Should we interpret Song of Songs as romantic poetry or as an allegory? Should some people even read it at all? Steering a middle way between symbolic and literal approaches, Iain Duguid contends that the book is meant to shape our understanding of human relationships and reveal the love that Christ has for his bride, the church.
To many of us, Song of Songs is a puzzling book. Often were not sure whether we should read it as romantic poetry or as allegory, and an answer either way raises new questions. Why is a love poem a whole book of the Bible? If its allegorical, what are we to make of the imagery used? And if were not married or dating, should we be reading this book at all? As a part of Scripture, Song of Songs is God-breathed and useful to instruct all Christians, single or married, divorced or widowed, straight or struggling with same-sex desires. Pastor-scholar Iain Duguid steers a middle way between allegorical and literal approaches, showing that this books celebration of the love between a man and woman can not only shape our thinking about human relationships but also give us profound insight into the love that Christ has for his bride, the church.
Iain M. Duguid (PhD, University of Cambridge) is professor of Old Testament at Westminster Theological Seminary, Philadelphia. He has written numerous works of biblical exposition, including Esther & Ruth in the Reformed Expository Commentary series, Ezekiel in the NIV Application Commentary series, and Numbers in the Preaching the Word series.
This book helps us. As a wise and seasoned pastor, Iain gently weeps with us in our broken search for false loves. Yet he strongly rouses our affections to the One whose love is true, satisfying, lasting, romantic, and alluring. Practi- cal, tasty, and invigorating, Iains prose and poetry offer a timely guide for anyone who desires the lovers of Solomons Song to disciple them in Jesus.
Heres the work of a multi-gifted scholar on display! Here Iain Duguid is the expositor, the biblical theologian, the pastor, the counselor, andquite often!the surgeon. This exposition is vintage Duguidsneakingly convicting and awash in grace. He lures me to oversimplify: if someone asks me how best to prepare for marriage, I will be tempted to say, Study the Song of Songs and read Duguids commentary.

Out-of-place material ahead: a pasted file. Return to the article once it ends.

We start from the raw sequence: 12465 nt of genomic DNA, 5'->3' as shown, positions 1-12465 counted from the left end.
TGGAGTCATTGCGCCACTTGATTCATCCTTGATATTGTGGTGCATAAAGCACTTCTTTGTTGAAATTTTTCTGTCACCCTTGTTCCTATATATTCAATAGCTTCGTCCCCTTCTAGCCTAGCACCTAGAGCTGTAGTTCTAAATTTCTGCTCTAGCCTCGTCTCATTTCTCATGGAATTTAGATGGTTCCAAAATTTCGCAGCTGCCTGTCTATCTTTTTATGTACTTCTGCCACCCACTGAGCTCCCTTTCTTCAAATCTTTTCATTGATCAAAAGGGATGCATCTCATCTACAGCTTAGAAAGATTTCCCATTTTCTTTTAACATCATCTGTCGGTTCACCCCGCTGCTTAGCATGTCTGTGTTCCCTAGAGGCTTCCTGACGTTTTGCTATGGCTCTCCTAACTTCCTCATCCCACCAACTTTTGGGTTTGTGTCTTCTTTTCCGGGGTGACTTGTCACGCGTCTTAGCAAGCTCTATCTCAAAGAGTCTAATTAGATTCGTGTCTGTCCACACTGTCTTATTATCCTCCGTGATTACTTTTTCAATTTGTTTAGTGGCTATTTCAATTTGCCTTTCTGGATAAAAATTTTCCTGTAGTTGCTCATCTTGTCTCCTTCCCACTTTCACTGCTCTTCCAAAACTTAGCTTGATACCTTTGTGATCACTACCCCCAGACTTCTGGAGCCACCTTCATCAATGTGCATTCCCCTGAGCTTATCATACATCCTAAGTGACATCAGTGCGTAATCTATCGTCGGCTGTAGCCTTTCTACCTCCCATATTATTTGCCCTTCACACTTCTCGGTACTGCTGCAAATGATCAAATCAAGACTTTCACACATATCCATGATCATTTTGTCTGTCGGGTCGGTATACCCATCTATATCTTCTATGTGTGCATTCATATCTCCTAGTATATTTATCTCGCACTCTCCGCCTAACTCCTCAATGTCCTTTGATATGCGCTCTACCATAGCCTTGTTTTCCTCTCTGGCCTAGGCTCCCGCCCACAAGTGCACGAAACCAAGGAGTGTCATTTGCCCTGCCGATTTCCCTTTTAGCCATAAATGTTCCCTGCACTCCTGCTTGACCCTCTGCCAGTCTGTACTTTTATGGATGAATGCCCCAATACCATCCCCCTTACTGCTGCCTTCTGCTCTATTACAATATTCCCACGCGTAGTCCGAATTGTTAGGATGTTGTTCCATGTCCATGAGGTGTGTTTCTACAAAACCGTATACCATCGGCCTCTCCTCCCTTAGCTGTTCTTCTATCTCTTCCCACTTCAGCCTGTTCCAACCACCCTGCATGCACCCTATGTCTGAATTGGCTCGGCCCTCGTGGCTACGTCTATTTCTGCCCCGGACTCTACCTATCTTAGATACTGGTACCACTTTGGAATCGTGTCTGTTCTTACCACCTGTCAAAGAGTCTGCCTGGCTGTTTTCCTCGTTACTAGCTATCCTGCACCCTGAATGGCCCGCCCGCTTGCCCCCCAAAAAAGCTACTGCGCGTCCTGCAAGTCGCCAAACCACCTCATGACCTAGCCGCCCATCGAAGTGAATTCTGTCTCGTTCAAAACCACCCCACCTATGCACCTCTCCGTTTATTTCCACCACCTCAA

Iain Duguids Song of Songs is not your typical commentary. Though based on solid scholarship, it is completely pastoral in tone, easy to read, and rich with insights. Dr. Duguids pastoral experience anticipates the modern readers experiences and concerns, and helps us avoid reading the Song of Songs strictly as an allegory or, alternately, as a dating or sex manual. Instead, Song of Songs teaches us to appreciate the beauty of married sexual love, while at the very same time enriching our understanding of Gods love for us.
So is the Song of Songs really about sex or Jesus? Iain Duguid steers a wise and pastoral path between those simplistic choices. He demonstrates how this poetic book on the excellencies of human love is not merely a practical marriage guide, nor an allegorical representation of the coming Christ. Rather, this book is the best song of all songs because it provides divinely inspired insights into the blessings and weaknesses human love in order to point us toward the goodness and necessity of the grace of God, whose love is perfected in Christ alone.
Iain Duguid takes a book of the Bible that many Christians are intimidated by and showcases it in its rightful place as the finest of songs. Perhaps weve been as insecure about tackling the allegorical and literal interpretations in this Song as we may be in our own relationships. Not any more! Of all the songs written to explore the age-old questions of love, this commentary will prove the Song of Songs as the one that we cannot and do not want to get our of our heads.
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